Tendulkar: While playing cricket, I don’t think I would be able to do all those things like creating a foundation but there would be a stage in life where I can start thinking about those things. At this moment, I am honestly not thinking of that and whatever I do, I do it at my level privately and I don’t disclose all those things. But I feel when I stop playing cricket I will have more time on hand and I will look at doing those things and react to those things.

WSG look after my brands and they come to me and ask me do you think you want to associate yourself with a particular brand. They also study a particular brand and there also certain things that I have stated I will not promote and I am glad I have not promoted tobacco and alcohol. There were offers but I have stuck to my promise and whatever the offers I have said no.

Q: Have you been approached by hospitals, doctors or other players to talk about the tennis elbow and how you can treat it?

Tendulkar: Not really. That is something which I would all the sportsperson to stay away from… I hope they don’t get injuries. There is something about the brand itself that I had done, I was associated with CARE, they used my name and in return all I had asked for is that all the state-level sportsmen and sportswomen should be treated free of cost and they have done that. That is my only association.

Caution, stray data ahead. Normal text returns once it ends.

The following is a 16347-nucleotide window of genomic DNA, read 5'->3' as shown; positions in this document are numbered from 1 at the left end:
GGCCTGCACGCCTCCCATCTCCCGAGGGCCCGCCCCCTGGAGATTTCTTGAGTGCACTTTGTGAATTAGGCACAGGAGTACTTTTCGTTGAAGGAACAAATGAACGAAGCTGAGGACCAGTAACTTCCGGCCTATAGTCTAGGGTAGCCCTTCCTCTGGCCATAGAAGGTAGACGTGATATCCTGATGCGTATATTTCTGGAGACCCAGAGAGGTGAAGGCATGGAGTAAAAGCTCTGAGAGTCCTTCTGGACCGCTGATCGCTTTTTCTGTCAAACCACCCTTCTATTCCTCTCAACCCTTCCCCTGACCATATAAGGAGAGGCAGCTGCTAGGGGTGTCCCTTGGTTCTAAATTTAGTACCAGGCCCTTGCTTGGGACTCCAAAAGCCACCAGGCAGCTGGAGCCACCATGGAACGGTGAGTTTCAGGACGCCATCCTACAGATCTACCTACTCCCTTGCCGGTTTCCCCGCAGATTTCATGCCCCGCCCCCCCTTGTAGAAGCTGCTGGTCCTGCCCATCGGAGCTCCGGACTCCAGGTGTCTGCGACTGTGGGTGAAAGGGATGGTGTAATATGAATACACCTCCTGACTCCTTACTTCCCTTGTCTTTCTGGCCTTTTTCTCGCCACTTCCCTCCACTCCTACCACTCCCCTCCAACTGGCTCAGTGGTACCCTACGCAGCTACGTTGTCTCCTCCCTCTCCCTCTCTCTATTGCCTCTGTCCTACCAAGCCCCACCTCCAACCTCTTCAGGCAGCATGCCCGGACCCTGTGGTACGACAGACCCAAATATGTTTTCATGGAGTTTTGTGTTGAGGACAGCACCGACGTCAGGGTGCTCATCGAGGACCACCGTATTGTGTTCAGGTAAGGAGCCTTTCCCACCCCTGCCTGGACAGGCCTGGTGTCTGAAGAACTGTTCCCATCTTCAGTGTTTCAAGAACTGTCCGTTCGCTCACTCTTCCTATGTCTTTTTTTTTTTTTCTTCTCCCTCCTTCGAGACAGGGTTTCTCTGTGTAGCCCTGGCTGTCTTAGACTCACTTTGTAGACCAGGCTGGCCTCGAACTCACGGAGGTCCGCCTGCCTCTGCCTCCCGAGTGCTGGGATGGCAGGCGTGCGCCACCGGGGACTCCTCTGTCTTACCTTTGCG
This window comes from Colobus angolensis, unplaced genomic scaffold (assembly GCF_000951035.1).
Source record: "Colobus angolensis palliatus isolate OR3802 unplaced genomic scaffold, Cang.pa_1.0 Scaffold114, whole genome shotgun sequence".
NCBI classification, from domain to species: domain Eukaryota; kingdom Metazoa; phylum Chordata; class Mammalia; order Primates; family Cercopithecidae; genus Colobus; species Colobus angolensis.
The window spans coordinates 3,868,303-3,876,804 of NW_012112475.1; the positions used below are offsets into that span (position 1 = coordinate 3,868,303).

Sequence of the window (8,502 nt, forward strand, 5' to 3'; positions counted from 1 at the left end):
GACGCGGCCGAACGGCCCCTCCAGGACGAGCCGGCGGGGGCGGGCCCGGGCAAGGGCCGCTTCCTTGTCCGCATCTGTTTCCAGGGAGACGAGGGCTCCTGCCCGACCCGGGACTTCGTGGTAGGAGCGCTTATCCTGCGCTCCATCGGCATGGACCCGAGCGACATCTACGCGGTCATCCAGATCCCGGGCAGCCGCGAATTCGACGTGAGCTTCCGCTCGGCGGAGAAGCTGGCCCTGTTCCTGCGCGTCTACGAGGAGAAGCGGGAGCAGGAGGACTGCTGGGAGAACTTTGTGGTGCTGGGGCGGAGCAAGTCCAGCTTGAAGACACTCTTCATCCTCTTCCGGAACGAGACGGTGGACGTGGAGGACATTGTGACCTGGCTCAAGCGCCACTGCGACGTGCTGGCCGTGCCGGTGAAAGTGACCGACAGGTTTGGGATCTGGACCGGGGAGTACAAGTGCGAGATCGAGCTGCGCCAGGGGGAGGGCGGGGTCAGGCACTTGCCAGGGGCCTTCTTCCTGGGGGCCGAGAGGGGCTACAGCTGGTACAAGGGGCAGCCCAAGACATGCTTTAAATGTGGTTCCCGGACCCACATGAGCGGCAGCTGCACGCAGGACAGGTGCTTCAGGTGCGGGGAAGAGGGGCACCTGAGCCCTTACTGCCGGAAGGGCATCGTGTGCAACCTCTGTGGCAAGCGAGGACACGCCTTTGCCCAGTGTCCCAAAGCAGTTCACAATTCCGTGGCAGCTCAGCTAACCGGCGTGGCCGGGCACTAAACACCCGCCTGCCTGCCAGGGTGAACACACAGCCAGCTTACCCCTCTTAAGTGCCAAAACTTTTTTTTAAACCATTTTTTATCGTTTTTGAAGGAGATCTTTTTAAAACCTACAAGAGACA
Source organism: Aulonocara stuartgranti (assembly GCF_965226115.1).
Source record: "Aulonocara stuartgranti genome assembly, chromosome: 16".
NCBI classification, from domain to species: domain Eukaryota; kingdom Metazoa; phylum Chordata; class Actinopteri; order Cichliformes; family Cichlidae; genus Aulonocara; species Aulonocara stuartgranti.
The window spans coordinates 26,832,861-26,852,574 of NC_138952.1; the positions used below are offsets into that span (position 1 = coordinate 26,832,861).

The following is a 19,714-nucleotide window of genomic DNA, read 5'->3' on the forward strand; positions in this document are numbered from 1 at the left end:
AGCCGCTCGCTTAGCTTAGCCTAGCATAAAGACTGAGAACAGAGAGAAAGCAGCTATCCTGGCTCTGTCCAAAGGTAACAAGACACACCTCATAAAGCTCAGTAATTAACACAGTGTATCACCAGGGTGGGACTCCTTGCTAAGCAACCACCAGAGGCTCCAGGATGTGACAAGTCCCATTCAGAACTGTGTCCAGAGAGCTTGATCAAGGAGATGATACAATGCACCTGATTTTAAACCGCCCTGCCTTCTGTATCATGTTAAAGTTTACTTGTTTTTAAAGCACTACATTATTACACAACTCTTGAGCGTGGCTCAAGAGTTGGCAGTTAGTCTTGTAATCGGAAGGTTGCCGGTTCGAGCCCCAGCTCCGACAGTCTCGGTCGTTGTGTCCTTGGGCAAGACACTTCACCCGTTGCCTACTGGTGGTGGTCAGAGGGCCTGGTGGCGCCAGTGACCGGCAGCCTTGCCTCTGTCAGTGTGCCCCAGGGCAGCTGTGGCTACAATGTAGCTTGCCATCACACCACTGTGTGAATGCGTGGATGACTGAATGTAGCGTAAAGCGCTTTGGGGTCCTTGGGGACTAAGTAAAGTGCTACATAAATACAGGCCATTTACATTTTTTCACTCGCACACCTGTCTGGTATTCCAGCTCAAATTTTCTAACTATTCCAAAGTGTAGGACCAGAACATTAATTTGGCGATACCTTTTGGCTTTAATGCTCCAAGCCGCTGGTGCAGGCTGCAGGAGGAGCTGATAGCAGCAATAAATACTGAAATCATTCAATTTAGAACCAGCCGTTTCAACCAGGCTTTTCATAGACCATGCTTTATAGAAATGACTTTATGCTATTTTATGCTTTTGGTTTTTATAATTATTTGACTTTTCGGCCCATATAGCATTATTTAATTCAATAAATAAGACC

Q: As you have said winning the World Cup was your dream. Any fulfilled dream?

Tendulkar: I don’t have any other dream now. There were two big dreams — one was playing for India and the second was to lift the World Cup. That was my biggest dream.

After the 99th century, there were a few occasions when you got really close to the hundred mark. One knock that stood out was the Mumbai Test match, against the West Indies last year. What was going on in your mind when you actually got out then?

Tendulkar: In the morning when I walked in, the new ball was taken. We lost a wicket in the first over itself. So obviously when they took the new ball, I told myself ‘you need to see what is happening.’ There was a bit of movement off the wicket. And I said to myself ‘you need to try and play the ball close to the body as possible. But if there are scoring opportunities, you need to put the ball away.’ And while doing so I played some really good shots and that sort of changed my mindset and I wanted to attack after that. And attack — not carelessly attack — but I felt wherever I expected the bowler to bowl, I felt the ball was there. I played those shots. I remember the ball before I got out, I was at the other end and [Fidel] Edwards was bowling, he had a thirdman and a sort of defensive field. I knew they wanted to keep me on 93 or something.